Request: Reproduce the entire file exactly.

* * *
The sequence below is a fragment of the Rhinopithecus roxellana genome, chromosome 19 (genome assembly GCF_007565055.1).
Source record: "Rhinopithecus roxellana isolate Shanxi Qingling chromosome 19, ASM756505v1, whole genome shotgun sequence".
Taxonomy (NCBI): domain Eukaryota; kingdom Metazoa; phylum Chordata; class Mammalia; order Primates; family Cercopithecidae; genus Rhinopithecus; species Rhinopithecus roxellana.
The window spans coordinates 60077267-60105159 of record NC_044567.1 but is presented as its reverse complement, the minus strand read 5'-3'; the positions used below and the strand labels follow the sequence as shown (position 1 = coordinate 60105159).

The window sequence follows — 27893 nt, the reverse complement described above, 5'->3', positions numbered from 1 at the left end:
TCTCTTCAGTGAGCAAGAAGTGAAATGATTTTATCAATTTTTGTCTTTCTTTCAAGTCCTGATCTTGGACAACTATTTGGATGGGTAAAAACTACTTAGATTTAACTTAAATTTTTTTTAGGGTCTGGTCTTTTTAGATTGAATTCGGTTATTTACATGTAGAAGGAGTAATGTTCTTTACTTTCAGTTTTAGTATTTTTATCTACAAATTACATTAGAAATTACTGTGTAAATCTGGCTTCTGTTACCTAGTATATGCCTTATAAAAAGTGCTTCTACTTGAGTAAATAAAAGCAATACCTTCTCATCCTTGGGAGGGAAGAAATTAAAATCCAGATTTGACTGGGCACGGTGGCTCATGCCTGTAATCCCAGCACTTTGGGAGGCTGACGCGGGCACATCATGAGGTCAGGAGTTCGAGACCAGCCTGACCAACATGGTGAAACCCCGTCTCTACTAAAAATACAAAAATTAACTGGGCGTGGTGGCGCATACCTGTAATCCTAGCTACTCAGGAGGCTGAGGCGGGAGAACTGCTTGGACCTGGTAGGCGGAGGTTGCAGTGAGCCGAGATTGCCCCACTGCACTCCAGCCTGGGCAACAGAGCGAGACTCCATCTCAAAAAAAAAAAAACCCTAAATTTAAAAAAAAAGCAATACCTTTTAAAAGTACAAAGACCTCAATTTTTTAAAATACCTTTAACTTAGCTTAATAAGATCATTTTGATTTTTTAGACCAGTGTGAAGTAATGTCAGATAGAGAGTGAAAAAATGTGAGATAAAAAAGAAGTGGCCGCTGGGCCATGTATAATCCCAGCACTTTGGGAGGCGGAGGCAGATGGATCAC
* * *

The sequence below is a fragment of the Rhinopithecus roxellana genome, chromosome 19 (genome assembly GCF_007565055.1).
Source record: "Rhinopithecus roxellana isolate Shanxi Qingling chromosome 19, ASM756505v1, whole genome shotgun sequence".
Taxonomy (NCBI): domain Eukaryota; kingdom Metazoa; phylum Chordata; class Mammalia; order Primates; family Cercopithecidae; genus Rhinopithecus; species Rhinopithecus roxellana.
The window spans coordinates 60077267-60105159 of record NC_044567.1 but is presented as its reverse complement, the minus strand read 5'-3'; the positions used below and the strand labels follow the sequence as shown (position 1 = coordinate 60105159).

The window sequence follows — 27893 nt, the reverse complement described above, 5'->3', positions numbered from 1 at the left end:
TCTCTTCAGTGAGCAAGAAGTGAAATGATTTTATCAATTTTTGTCTTTCTTTCAAGTCCTGATCTTGGACAACTATTTGGATGGGTAAAAACTACTTAGATTTAACTTAAATTTTTTTTAGGGTCTGGTCTTTTTAGATTGAATTCGGTTATTTACATGTAGAAGGAGTAATGTTCTTTACTTTCAGTTTTAGTATTTTTATCTACAAATTACATTAGAAATTACTGTGTAAATCTGGCTTCTGTTACCTAGTATATGCCTTATAAAAAGTGCTTCTACTTGAGTAAATAAAAGCAATACCTTCTCATCCTTGGGAGGGAAGAAATTAAAATCCAGATTTGACTGGGCACGGTGGCTCATGCCTGTAATCCCAGCACTTTGGGAGGCTGACGCGGGCACATCATGAGGTCAGGAGTTCGAGACCAGCCTGACCAACATGGTGAAACCCCGTCTCTACTAAAAATACAAAAATTAACTGGGCGTGGTGGCGCATACCTGTAATCCTAGCTACTCAGGAGGCTGAGGCGGGAGAACTGCTTGGACCTGGTAGGCGGAGGTTGCAGTGAGCCGAGATTGCCCCACTGCACTCCAGCCTGGGCAACAGAGCGAGACTCCATCTCAAAAAAAAAAAAACCCTAAATTTAAAAAAAAAGCAATACCTTTTAAAAGTACAAAGACCTCAATTTTTTAAAATACCTTTAACTTAGCTTAATAAGATCATTTTGATTTTTTAGACCAGTGTGAAGTAATGTCAGATAGAGAGTGAAAAAATGTGAGATAAAAAAGAAGTGGCCGCTGGGCCATGTATAATCCCAGCACTTTGGGAGGCGGAGGCAGATGGATCAC